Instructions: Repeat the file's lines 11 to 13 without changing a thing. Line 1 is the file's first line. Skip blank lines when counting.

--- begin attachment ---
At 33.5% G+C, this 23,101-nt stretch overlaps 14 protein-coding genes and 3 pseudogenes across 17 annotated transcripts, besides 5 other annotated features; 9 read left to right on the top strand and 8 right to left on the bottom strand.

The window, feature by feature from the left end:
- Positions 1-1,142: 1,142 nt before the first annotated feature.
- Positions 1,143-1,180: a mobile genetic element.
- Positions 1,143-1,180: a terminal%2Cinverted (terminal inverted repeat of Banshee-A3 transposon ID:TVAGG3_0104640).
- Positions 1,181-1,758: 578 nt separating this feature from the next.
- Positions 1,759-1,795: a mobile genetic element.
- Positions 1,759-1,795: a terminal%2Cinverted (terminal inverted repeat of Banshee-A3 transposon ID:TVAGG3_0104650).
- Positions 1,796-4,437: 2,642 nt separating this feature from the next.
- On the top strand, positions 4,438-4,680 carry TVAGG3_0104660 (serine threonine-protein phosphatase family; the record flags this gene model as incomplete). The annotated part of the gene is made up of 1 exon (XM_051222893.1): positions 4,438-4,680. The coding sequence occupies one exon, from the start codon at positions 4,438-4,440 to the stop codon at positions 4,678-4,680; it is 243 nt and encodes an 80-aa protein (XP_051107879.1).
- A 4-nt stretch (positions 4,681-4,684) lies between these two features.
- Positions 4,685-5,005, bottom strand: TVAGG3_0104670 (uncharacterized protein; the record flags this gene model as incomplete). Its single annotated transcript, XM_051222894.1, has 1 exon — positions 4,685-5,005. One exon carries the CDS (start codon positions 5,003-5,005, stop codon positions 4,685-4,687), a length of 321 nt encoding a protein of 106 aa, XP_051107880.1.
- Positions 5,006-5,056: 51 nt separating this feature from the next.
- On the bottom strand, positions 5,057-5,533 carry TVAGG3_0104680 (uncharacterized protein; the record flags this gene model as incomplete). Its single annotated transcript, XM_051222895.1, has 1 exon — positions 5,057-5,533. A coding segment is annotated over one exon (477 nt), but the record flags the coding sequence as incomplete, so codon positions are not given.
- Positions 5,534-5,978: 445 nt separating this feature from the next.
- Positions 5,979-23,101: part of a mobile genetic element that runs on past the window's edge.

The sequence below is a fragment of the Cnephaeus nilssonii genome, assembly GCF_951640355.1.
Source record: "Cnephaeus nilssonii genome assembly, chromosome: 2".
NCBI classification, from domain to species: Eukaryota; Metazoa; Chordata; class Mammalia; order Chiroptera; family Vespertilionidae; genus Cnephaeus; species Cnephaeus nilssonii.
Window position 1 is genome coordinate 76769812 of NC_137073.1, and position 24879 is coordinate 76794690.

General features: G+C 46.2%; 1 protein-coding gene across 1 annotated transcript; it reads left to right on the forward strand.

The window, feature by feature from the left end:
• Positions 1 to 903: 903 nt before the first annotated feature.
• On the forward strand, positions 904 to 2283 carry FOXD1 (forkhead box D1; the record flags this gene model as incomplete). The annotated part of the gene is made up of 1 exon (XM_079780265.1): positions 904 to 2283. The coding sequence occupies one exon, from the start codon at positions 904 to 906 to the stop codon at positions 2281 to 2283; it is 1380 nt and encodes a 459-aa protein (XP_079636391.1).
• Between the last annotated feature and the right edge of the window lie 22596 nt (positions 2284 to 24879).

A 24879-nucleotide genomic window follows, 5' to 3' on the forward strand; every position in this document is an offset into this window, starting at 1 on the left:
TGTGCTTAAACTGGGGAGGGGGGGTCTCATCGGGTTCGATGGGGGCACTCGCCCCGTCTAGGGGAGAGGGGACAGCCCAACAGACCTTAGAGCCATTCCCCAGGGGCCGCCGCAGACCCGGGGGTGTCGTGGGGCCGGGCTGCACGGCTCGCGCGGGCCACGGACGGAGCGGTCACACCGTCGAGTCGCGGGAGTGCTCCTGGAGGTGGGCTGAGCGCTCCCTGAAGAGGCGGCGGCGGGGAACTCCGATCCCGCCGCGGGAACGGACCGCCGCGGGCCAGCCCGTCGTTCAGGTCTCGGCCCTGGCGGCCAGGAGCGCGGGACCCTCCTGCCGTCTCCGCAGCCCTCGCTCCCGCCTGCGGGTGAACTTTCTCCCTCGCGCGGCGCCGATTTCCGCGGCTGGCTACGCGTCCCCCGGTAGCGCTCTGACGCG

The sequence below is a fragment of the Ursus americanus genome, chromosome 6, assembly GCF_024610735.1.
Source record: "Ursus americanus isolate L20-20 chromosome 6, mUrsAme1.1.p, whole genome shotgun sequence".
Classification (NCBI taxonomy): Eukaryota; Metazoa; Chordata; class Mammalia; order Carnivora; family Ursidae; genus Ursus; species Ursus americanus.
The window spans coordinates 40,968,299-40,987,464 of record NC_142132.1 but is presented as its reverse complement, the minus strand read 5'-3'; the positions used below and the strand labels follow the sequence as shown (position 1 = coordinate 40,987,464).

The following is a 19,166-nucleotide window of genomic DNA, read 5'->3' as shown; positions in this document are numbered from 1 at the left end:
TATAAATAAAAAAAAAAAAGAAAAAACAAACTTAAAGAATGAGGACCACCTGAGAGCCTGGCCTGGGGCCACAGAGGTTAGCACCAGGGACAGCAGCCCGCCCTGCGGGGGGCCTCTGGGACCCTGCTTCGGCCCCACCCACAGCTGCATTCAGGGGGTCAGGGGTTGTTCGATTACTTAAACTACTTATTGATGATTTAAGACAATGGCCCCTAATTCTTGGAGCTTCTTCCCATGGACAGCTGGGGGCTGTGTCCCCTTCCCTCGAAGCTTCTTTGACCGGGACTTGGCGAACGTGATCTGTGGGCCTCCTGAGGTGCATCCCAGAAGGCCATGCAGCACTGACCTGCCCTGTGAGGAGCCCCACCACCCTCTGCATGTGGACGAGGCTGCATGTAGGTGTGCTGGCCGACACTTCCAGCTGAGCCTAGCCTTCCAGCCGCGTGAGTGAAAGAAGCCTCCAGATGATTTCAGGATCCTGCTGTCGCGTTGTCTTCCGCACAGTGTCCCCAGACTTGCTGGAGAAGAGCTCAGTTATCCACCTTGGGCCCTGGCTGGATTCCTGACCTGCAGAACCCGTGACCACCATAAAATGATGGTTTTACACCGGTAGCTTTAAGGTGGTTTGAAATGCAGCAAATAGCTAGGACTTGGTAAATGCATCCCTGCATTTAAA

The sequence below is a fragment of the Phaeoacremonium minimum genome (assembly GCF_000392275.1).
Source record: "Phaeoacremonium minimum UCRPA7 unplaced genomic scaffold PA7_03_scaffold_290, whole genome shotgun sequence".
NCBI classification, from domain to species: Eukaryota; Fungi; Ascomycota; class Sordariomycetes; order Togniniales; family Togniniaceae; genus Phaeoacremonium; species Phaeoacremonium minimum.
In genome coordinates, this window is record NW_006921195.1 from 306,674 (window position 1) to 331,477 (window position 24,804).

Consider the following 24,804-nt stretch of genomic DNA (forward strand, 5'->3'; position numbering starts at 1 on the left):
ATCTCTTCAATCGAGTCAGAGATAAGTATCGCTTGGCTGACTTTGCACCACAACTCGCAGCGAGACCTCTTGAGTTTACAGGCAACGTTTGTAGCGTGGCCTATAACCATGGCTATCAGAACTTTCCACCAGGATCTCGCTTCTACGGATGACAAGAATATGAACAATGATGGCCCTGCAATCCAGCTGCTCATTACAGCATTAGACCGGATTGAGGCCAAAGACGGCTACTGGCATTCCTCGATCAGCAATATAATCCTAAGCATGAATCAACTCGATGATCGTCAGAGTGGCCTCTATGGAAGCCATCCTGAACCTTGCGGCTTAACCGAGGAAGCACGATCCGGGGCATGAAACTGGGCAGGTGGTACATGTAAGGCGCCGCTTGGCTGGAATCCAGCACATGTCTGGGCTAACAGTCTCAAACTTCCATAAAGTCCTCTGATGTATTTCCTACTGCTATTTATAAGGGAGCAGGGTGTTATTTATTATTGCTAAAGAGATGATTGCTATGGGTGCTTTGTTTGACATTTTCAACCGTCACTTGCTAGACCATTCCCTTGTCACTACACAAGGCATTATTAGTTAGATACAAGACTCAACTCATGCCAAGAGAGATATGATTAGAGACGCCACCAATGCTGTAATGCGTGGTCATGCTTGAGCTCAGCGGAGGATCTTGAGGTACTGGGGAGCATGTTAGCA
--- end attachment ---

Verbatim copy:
- A 4-nt stretch (positions 4,681-4,684) lies between these two features.
- Positions 4,685-5,005, bottom strand: TVAGG3_0104670 (uncharacterized protein; the record flags this gene model as incomplete). Its single annotated transcript, XM_051222894.1, has 1 exon — positions 4,685-5,005. One exon carries the CDS (start codon positions 5,003-5,005, stop codon positions 4,685-4,687), a length of 321 nt encoding a protein of 106 aa, XP_051107880.1.
- Positions 5,006-5,056: 51 nt separating this feature from the next.